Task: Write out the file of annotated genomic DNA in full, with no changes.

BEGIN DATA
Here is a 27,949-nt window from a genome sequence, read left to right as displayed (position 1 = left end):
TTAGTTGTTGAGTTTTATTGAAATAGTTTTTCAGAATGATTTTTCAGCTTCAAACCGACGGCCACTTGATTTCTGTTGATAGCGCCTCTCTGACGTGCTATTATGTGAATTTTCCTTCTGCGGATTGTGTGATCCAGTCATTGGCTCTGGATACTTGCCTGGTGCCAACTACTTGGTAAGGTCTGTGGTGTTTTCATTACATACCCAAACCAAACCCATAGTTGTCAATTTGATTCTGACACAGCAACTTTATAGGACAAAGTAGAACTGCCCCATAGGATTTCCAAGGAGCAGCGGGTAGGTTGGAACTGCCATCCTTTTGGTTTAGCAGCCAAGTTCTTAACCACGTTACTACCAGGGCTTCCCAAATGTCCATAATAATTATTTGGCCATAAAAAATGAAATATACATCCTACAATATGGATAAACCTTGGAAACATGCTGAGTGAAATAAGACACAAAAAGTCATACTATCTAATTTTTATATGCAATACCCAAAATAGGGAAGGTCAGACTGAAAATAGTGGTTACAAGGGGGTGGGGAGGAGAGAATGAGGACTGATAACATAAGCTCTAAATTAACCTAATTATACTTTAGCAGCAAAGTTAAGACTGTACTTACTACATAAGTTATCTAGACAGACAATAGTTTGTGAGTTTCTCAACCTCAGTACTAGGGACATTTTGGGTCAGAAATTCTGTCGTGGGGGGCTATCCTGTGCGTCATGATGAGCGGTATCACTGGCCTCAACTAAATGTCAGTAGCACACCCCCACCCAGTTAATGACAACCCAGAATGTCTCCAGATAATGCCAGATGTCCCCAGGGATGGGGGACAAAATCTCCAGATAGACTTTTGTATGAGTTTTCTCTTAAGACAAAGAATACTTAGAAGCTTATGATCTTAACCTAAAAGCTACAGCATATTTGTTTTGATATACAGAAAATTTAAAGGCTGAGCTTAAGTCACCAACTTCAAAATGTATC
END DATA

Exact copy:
Here is a 27,949-nt window from a genome sequence, read left to right as displayed (position 1 = left end):
TTAGTTGTTGAGTTTTATTGAAATAGTTTTTCAGAATGATTTTTCAGCTTCAAACCGACGGCCACTTGATTTCTGTTGATAGCGCCTCTCTGACGTGCTATTATGTGAATTTTCCTTCTGCGGATTGTGTGATCCAGTCATTGGCTCTGGATACTTGCCTGGTGCCAACTACTTGGTAAGGTCTGTGGTGTTTTCATTACATACCCAAACCAAACCCATAGTTGTCAATTTGATTCTGACACAGCAACTTTATAGGACAAAGTAGAACTGCCCCATAGGATTTCCAAGGAGCAGCGGGTAGGTTGGAACTGCCATCCTTTTGGTTTAGCAGCCAAGTTCTTAACCACGTTACTACCAGGGCTTCCCAAATGTCCATAATAATTATTTGGCCATAAAAAATGAAATATACATCCTACAATATGGATAAACCTTGGAAACATGCTGAGTGAAATAAGACACAAAAAGTCATACTATCTAATTTTTATATGCAATACCCAAAATAGGGAAGGTCAGACTGAAAATAGTGGTTACAAGGGGGTGGGGAGGAGAGAATGAGGACTGATAACATAAGCTCTAAATTAACCTAATTATACTTTAGCAGCAAAGTTAAGACTGTACTTACTACATAAGTTATCTAGACAGACAATAGTTTGTGAGTTTCTCAACCTCAGTACTAGGGACATTTTGGGTCAGAAATTCTGTCGTGGGGGGCTATCCTGTGCGTCATGATGAGCGGTATCACTGGCCTCAACTAAATGTCAGTAGCACACCCCCACCCAGTTAATGACAACCCAGAATGTCTCCAGATAATGCCAGATGTCCCCAGGGATGGGGGACAAAATCTCCAGATAGACTTTTGTATGAGTTTTCTCTTAAGACAAAGAATACTTAGAAGCTTATGATCTTAACCTAAAAGCTACAGCATATTTGTTTTGATATACAGAAAATTTAAAGGCTGAGCTTAAGTCACCAACTTCAAAATGTATC